Echo JS 0.11.0



tracker1 132 days ago. link 1 point
It isn't necessarily a negative, just pointing it out.  A lot of devs work for companies that don't allow (A)GPL, or at least severely limit AGPL specifically depending on the environment.  Was just pointing it out. :-)
evereq 132 days ago. link 2 points
Yep, agree with you :) and appreciate your comments, you are entirely right, and it does limit businesses someway (e.g. compared to MIT based software). I want to point out that it's not only us doing this, that's all ;)

We thought very carefully between MIT and GPL and found that AGPL/GPL is better for us to start with (we can always later release another version as MIT for example). First, we can use inside many other GPL (or even AGPL) licensed libraries and not worry too much about that for now. Second, we want to make sure no company will take our platform and build its own SaaS offering without giving back to the community (and so to us :D). 

So, we think this way:  if we make our platform easy configurable with all required features, someone developing real business will not have issues to use our platform "as is", maybe only changing some UI design/branding/etc and making minimum configurations in Admin UI only (i.e. no code changes). So he will not need to worry about "open-source" back any changes, simply because there will be no changes to open-source :)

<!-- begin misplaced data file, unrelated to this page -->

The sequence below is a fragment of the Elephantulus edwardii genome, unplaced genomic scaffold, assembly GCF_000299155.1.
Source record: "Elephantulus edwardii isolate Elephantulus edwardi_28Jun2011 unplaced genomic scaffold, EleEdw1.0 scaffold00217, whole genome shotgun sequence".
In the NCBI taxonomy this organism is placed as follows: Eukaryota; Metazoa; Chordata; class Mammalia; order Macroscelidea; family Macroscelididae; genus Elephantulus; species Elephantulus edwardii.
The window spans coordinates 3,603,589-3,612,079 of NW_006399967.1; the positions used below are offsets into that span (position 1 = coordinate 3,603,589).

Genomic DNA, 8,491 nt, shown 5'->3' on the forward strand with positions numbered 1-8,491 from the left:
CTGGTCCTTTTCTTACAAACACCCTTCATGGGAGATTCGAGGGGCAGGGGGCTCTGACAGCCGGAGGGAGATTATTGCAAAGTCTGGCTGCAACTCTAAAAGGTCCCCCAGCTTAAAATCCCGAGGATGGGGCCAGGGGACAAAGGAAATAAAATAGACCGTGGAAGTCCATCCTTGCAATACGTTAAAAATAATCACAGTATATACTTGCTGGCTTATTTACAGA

At the same time, if someone decides to build on top of our platform something more complex/complicated, she/he will be "pushed" to open-source that, which makes sense in our view because we spend years on building such a platform and give it to a community for free... So it will not be possible for her/him to get all of the benefits without giving back at least something... 

And finally, for those who will want to keep changes private, we will have later Enterprise edition with completely different licensing terms ;)

Does it make sense in your view?

Btw,, very good and simple resource for those who want to understand differences between licenses
tracker1 131 days ago. link 1 point
Absolutely... I'm actually surprised more service/database open-source software doesn't start off as AGPL for those reasons (re: MongoDB and Redis changes).  In the end there are pluses and minuses around it all.

Libraries, and especially connecting client libraries for say databases, I feel very differently about and favor MIT or ISC (I like WTFPL, but lawyers don't like the implied lack of warranty and prefer explicit declaration.)